The judge stared Bobby Joe into his seat, and then turned his attention to Silas.  “Mr. Washington, will you please rise?” he said.  Silas stood.  As his attorney, Bobby Joe halfway stood, decided better and sat down, thought better of sitting, and started to stand again.  The judge watched him a moment.  “Mr. Stalwart, please make up your mind to either stand or sit?”

“If it pleases your Honor,” Bobby Joe said, “I sure would like to stand with my client.”

“Then I would sure like for you to stand with your client, Mr. Stalwart,” said the judge.  “Just be quick about it.”  Bobby Joe stood, towering over Silas.  “Mr. Washington,” the judge continued, “do you understand why you are here today before this court?”

“Yes, sir,” Silas said, “because you people won’t let me be.”

Judge Summit and Mathis smiled.  “And, what would you like for this court to let you be?” he asked.

Silas held his chin high.  “Alone,” he said.

From the back of the room, Jessie, Silas’s second cousin on his mama’s side, who had a 3D image of Dolly Parton smiling sweetly from her shoulderboard, yelled, “You tell’em cus!” The courtroom erupted with laughter.

Summit and Mathis frowned with remarkable synchronization.  The gavel pounded the sound block several times to restore order.  “If there is another outburst like that, I will clear this courtroom!” Summit and Mathis shouted in unison.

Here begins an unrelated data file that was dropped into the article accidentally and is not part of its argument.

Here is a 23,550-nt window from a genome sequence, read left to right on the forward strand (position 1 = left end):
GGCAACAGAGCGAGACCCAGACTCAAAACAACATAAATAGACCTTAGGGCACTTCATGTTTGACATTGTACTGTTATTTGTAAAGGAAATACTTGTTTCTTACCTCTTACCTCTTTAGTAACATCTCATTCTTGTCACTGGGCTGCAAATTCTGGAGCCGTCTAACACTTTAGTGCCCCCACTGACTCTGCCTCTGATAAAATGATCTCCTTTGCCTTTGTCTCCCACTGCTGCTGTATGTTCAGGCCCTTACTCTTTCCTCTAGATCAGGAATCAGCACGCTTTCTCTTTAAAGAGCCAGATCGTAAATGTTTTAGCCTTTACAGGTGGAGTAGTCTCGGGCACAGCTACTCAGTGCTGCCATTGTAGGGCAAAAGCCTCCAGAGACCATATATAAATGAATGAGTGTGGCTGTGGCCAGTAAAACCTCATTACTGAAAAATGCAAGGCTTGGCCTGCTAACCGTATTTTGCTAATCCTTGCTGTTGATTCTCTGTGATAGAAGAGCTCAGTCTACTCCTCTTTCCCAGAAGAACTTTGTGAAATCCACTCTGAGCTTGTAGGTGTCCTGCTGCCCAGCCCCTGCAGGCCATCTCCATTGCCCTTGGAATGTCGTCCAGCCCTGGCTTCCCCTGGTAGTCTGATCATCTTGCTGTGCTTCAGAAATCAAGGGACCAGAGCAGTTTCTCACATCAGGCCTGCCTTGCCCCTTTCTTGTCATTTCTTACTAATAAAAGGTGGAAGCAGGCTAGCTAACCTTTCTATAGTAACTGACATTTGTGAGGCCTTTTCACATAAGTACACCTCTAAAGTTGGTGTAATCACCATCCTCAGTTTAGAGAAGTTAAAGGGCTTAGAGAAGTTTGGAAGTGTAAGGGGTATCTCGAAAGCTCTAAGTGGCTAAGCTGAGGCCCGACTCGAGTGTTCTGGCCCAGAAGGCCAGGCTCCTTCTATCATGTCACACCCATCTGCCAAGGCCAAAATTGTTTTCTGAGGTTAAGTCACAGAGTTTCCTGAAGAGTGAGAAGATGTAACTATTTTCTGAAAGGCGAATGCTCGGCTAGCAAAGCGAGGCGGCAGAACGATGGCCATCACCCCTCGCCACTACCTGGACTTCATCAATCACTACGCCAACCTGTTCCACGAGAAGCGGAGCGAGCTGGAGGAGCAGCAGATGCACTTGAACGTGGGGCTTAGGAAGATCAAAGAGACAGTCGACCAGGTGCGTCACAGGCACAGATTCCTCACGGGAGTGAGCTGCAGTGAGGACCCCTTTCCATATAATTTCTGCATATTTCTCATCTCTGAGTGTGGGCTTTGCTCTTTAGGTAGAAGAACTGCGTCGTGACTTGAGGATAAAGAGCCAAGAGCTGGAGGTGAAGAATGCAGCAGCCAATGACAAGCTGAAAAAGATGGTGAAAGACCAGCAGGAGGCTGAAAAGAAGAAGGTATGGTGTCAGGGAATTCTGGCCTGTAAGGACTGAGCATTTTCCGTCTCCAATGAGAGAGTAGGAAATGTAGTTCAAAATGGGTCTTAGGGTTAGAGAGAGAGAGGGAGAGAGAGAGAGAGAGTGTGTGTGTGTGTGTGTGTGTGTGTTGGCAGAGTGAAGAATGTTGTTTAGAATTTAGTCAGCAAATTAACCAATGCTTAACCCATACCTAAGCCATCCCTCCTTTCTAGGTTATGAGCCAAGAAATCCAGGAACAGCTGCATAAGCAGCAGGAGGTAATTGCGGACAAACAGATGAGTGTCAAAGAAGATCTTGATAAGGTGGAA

“Your Honor,” Bobby Joe said, “if I may speak?”

“Go ahead, Mr. Stalwart.”

“Your Honor,” Bobby Joe said laying a hand on Silas’s shoulder, “as this court and everybody in it and at home can plainly see by my client’s continued refusal to wear his shoulderboard, his ragged appearance, and his lack of clarity to your Honor’s questions, Mr. Washington is not of sound mind or body.  Therefore . . . .”  Silas brushed Bobby Joe’s hand from his shoulder, reached up and grabbed him by the base of his shoulderboard, pulled the much larger man down to his level, and whispered to Clarence Darrow.  Clarence Darrow jerked erect, red faced.  He stared in disbelief at Silas for a moment, and abruptly sat down at the table.